Addiction, obesity, starvation (anorexia nervosa) are political problems, not psychiatric: each condense and expresses a contest between the individual and some other person or persons in his environment over the control of the individual’s body.
Thomas Szasz

When you come to the edge of all the light you know, and are about to step off into the darkness of the unknown, faith is knowing one of two things will happen: There will be something solid to stand on or you will be taught to fly.
Barbara J. Winter

Post-traumatic stress disorder (PTSD)

Post-traumatic stress disorder is a type of anxiety disorder. It can occur after you've seen or experienced a traumatic event that involved the threat of injury or death.

Causes, incidence, and risk factors

Post-traumatic stress disorder (PTSD) may occur soon after a major trauma, or it can be delayed for more than 6 months after the event. When it occurs soon after the trauma, it usually gets better after 3 months. However, some people have a longer-term form of PTSD, which can last for many years.
PTSD can occur at any age and can follow a natural disaster such as a flood or fire, or events such as war, a prison stay, assault, domestic abuse, or rape. The terrorist attacks of September 11, 2001, in the United States may have caused PTSD in some people who were involved, in people who saw the disaster, and in people who lost relatives and friends. These kinds of events can produce stress in anyone, but not everyone develops PTSD.
The cause of PTSD is unknown, but psychological, genetic, physical, and social factors are involved. PTSD changes the body’s response to stress. It affects the stress hormones and chemicals that carry information between the nerves (neurotransmitters). Having been exposed to trauma in the past may increase the risk of PTSD.
Having good social support helps to protect against PTSD. In studies of Vietnam veterans, those with strong support systems were less likely to get PTSD than those without social support.
People with PTSD re-experience the event again and again in at least one of several ways. They may have frightening dreams and memories of the event, feel as though they are going through the experience again (flashbacks), or become upset during anniversaries of the event.


People with PTSD re-experience the event again and again in at least one of several ways. They may have frightening dreams and memories of the event, feel as though they are going through the experience again (flashbacks), or become upset during anniversaries of the event.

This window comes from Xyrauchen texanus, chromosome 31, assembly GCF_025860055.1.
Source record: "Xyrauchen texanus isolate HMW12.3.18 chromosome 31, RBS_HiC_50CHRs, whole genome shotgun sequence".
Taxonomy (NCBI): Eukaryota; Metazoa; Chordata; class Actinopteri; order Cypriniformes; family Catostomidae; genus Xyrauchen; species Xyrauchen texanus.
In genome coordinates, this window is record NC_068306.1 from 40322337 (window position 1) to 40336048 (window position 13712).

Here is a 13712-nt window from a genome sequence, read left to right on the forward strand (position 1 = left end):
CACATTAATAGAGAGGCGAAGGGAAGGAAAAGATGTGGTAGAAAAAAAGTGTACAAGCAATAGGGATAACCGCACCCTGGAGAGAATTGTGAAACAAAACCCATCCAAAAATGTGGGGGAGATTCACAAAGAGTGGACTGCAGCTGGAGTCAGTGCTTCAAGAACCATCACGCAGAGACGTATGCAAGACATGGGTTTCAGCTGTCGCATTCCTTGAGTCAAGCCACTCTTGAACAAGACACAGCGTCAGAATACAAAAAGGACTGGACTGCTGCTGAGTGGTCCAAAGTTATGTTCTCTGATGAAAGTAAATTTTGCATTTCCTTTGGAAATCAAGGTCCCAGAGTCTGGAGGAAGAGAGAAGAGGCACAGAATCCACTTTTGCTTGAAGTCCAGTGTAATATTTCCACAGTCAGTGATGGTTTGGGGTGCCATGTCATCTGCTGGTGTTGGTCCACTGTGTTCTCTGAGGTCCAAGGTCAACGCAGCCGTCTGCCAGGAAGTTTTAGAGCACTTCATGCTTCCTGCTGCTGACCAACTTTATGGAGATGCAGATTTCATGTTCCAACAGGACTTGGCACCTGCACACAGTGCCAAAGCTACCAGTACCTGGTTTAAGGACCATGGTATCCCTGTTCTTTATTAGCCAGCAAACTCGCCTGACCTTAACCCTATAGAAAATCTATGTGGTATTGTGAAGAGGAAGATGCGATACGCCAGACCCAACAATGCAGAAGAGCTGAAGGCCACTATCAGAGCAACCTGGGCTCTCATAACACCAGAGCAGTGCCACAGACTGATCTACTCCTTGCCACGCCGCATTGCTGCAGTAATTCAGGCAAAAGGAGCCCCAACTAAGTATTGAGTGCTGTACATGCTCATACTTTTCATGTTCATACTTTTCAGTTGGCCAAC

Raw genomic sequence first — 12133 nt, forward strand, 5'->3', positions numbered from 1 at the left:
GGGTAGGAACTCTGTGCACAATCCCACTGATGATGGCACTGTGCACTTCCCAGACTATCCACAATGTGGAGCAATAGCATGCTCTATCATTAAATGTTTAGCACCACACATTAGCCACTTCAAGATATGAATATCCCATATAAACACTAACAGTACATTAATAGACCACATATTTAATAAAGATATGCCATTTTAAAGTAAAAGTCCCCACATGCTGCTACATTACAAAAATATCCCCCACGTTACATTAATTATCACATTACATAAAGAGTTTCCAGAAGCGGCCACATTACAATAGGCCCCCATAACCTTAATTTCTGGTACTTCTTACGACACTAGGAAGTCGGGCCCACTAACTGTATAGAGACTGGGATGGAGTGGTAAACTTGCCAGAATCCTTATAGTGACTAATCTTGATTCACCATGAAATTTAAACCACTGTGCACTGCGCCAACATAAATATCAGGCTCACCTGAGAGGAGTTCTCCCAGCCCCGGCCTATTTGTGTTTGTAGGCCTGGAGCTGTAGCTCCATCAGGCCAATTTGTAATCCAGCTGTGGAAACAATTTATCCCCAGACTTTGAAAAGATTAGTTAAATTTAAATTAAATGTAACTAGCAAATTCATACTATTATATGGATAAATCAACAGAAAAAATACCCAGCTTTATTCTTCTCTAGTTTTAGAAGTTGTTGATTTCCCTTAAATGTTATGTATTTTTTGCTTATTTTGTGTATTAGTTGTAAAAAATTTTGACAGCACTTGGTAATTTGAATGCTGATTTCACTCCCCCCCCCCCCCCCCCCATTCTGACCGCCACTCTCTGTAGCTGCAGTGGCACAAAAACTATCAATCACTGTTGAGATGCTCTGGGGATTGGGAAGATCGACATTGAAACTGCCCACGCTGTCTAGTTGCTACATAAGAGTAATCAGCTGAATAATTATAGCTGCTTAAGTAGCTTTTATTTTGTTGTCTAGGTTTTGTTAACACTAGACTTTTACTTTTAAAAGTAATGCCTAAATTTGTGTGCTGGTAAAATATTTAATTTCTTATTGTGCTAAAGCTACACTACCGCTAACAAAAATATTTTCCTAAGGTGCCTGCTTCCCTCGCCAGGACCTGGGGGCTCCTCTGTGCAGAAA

Symptoms of PTSD fall into three main categories:
1. Repeated "reliving" of the event, which disturbs day-to-day activity

- Flashback episodes, where the event seems to be happening again and again
- Recurrent distressing memories of the event
- Repeated dreams of the event
- Physical reactions to situations that remind you of the traumatic event

2. Avoidance

- Emotional "numbing," or feeling as though you don’t care about anything
- Feelings of detachment
- Inability to remember important aspects of the trauma
- Lack of interest in normal activities
- Less expression of moods
- Staying away from places, people, or objects that remind you of the event
- Sense of having no future

3. Arousal

- Difficulty concentrating
- Exaggerated response to things that startle you
- Excess awareness (hypervigilance)
- Irritability or outbursts of anger
- Sleeping difficulties

You also might feel a sense of guilt about the event (including "survivor guilt"), and the following symptoms, which are typical of anxiety, stress, and tension:

- Agitation, or excitability
- Dizziness
- Fainting
- Feeling your heart beat in your chest (palpitations)
- Fever
- Headache
- Paleness
Signs and tests

There are no tests that can be done to diagnose PTSD. The diagnosis is made based on a certain set of symptoms that continue after you've had extreme trauma. Your doctor will do psychiatric and physical exams to rule out other illnesses.


Treatment aims to reduce symptoms by encouraging you to recall the event, express your feelings, and gain some sense of control over the experience. In some cases, expressing grief helps to complete the necessary mourning process. Support groups, where people who have had similar experiences can share their feelings, are helpful.
People with PTSD may need to treat depression, alcohol or substance abuse, or related medical conditions before addressing symptoms of PTSD. Behavioral therapy is used to treat avoidance symptoms. This can include being exposed to the object that triggers your symptoms until you become used to it and no longer avoid it (called graded exposure and flooding).
Medicines that act on the nervous system can help reduce anxiety and other symptoms of PTSD. Antidepressants, including selective serotonin reuptake inhibitors (SSRIs) such as fluoxetine (Prozac), can be effective in treating PTSD.
A number of other medicines used for mental health disorders may be prescribed. A doctor should monitor you if you take these drugs, because they can have side effects. Sedatives can help with sleep disturbance. Anti-anxiety medicines may be useful, but some types, such as benzodiazepines, can be addictive.


1 Requiem for a dream
2 Trainspotting
3 Altered states
4 Traffic
5 A Scanner Darkly
6 Permanent Midnight
7 The people vs. Larry
8 Drugstore Cowboy
9 Blow
10 Candy

1 Leaving Las Vegas
2 Barfly
3 28 days
4 Clean  and sober
5 There will be blood
6 Days of wine and roses
7 Factotum
8 When a man loves a
9 My name is Bill W.
10 Once were warriors

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